Throughout the last two years, you’ve seen glimpses of ours schools as it plays the setting for a number of our stories and photos. For this post, though, SMA Ngoro will take center stage as I give you a quick tour of my home away from home (away from home).
This is the front of my school :
Once you enter the school through the front doors, or around the side, you will encounter the school field that is in the center of the school, surrounded by classrooms. The field is used for many different extracurricular activities, sport class, and the weekly flag ceremony (more on that later). It has also been known to host some of my impromptu yoga classes when my English conversation club hasn’t felt like conversing in English.
Another view of the field, with our school’s still-unfinished mosque peeking over the school’s roof.
Corridors like this one surround the field and provide cover from rainy season (and the general heat from the sun) for the students moving around the school. Between classes and after school, these corridors are filled with students working on projects, playing guitars or just hanging out.
Students or teachers in need of school supplies, or a snack, can stop by the korporasi seen here. I’m a frequent customer, as my red and blue grading pens are always disappearing. I’m sure there’s a reason that doesn’t involve students not wanting me to grade their papers, right?
If a snack from the korporasi isn’t cutting it, students and teachers can head to the kantin. We have four at our school. Two are seen here, although the one on the right was closed the day I took this picture. My claim to fame here is that I introduced the concept of iced coffee to our school. Now the women working here don’t give me quite the look of disgust anymore when I order it. It also helps that a few other teachers have joined the iced coffee bandwagon.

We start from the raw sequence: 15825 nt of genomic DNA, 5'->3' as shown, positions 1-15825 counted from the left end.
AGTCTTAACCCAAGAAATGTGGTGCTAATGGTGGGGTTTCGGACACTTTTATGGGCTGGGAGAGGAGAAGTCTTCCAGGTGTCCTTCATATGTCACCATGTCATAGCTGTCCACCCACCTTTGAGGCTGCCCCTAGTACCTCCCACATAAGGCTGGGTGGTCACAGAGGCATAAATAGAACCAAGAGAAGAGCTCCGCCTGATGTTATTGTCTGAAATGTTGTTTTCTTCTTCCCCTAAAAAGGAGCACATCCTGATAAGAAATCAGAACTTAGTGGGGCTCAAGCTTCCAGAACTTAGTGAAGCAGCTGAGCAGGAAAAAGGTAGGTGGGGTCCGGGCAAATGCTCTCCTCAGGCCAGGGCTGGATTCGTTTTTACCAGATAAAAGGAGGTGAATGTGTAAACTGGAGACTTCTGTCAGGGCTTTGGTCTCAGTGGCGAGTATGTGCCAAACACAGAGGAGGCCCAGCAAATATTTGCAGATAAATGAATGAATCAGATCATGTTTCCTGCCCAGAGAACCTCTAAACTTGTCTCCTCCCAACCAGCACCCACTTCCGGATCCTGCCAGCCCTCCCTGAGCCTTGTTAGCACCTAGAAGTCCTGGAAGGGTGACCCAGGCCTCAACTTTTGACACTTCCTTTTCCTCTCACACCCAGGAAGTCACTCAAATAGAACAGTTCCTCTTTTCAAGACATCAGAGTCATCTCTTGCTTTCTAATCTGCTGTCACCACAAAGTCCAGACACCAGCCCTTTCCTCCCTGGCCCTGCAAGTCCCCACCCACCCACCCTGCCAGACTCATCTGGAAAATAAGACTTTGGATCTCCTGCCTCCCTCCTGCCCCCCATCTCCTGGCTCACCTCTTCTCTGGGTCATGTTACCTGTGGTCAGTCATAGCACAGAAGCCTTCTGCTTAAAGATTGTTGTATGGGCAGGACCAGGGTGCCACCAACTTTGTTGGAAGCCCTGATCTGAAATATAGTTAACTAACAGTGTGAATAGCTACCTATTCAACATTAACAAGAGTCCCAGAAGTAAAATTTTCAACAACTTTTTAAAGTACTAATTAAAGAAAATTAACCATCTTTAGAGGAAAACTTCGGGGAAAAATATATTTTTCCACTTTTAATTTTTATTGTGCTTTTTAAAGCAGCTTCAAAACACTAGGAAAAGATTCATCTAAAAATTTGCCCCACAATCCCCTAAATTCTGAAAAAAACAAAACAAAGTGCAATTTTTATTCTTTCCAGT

The kantin is next to the parking area for our students’ motorcycles. Students arrive at school a number of ways: bicycle, bus, public transportation van, and on motorcycles (or their parents’/friends’ motorcycles). From the view here, you can see which is most popular.
This is a look inside one of my classrooms, which all look pretty much the same.
Behind the main ring of classrooms is the basketball court, three new classrooms (you can see them in the picture) and a new science lab which is under construction. I’ve enjoyed playing basketball with my students here and some of my favorite memories come from this area.
We return back to the front of the school where we find the mosque. Our school is a public, government supported school, so it is not Islam-only like Amy’s, but the majority of the students are Muslim. Last year 10% of our students were Christian and we had 1 Hindu student. The mosque was originally started with the donation of an alum a few years ago, before I arrived. Now the construction continues as donations are received. It is a slow process, but the building is beautiful and it has been interesting to watch it being built.
Bonus – the day I took these pictures, our school also had a flag ceremony where the students all lineup in a military fashion, raise the flag, sing the national anthem, pray together and hear a speech from the principal. On this day, members of the military post in our town joined, so they led the ceremony rather than the school administration. These are some of my favorite pictures from that morning: